Published Mar 15, 2011Over the past decade, Trap Them have managed to continually expand upon their penchant for taking the rhythmic weight of doom-y crossover acts such as Cursed, nailing it up against the cross of D-beat double-time and then slapping it a few times with opposing vocal attacks, outright screeching and inspiring, anthem-spawning choruses. Over the past few releases, it sounded like they had taken their ravenous delivery about as far as possible without either becoming white noise or Carcass. With latest long player Darker Handcraft, however, the ante is sufficiently upped, to the point that we must absolve ourselves of such a sin as thinking they were anywhere near capped-out. Pushing beyond the explosively monolithic work showcased on last year's Filth Rations EP, the quartet manage to funnel everything from expedited minute-long chuggers like "Manic in the Grips" to patient, slow-burners like "Sordid Earnings" through their filter to create an album full of dark agility. Bleak and intimidating, thanks to hammering, detuned riffs, it's no wonder such a demonic, bellowing presence would emerge from a band working with the likes of Converge's Kurt Ballou as producer. This is aural volatility at its finest.
This album finds you mining some new, dirtier territory.
Vocalist Ryan McKenney: This record is probably the closest embodiment of what we've been working towards since starting. At first, we had a large grindcore influence and death metal approach. There's only so far you can take that when you don't have a death metal vocalist though. I came from a punk background and that's the only way I can do it; I can't growl, so I'm not going to try. We had this common ground of knowing what we really like and what this band would become, which is heavy, heavy rock with blast beats and a lot of piss'n'vinegar. We've slowly morphed it into that, but there were hints early on so it's not a surprise for people who've listened to us since the start.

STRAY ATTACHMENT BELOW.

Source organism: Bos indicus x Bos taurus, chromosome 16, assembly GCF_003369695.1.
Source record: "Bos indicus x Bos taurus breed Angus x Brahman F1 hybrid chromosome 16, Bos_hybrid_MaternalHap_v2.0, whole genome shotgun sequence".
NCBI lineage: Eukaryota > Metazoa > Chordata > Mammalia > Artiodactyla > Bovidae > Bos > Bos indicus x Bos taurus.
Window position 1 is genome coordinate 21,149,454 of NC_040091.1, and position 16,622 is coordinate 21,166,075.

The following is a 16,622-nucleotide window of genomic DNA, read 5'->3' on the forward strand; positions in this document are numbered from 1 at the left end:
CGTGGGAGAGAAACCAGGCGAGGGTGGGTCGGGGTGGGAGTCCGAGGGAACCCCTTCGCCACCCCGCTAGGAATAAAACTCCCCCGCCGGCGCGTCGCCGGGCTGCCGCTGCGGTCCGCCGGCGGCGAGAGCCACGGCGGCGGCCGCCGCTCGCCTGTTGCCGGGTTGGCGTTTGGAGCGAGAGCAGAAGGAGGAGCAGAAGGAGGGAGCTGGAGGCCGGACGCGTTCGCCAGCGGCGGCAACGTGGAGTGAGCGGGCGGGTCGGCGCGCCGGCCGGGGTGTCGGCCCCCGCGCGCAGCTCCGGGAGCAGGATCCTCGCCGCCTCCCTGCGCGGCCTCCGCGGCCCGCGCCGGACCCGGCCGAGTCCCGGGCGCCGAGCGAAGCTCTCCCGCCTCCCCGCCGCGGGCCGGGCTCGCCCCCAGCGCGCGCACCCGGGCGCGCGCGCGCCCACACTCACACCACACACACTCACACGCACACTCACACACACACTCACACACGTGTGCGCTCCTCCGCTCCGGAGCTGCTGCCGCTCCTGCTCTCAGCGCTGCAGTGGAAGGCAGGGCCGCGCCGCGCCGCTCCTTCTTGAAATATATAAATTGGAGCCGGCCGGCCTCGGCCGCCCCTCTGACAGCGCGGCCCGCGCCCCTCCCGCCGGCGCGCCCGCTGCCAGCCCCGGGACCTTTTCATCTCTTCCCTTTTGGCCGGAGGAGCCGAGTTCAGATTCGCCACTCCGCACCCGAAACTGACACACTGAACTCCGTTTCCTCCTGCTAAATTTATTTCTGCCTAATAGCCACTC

How did you achieve this progression?
We just had more time in the studio and more time to realize songs and create a full record instead of just a few ideas. An LP isn't something you can throw together. A lot of bands throw in filler, which is nauseating to me. We want every song to have an impact and I think that happened this time around. We took every rock and punk influence we enjoy and morphed it into the sound we know we have.
Darker Handcraft feels like an album that progresses away from your original sound without venturing too far. Was that a difficult line to ride?
This is probably the easiest album we've done; it was the first time we've gotten to write together as a full unit, so it was a lot easier compared to when we were emailing back-and-forth to write songs. There was breathing room. Brian [Izzi, guitar] was able to work with Chris [Maggio, drums] and everything flows better because of it. This is also the first time we went into the studio with everything fleshed out.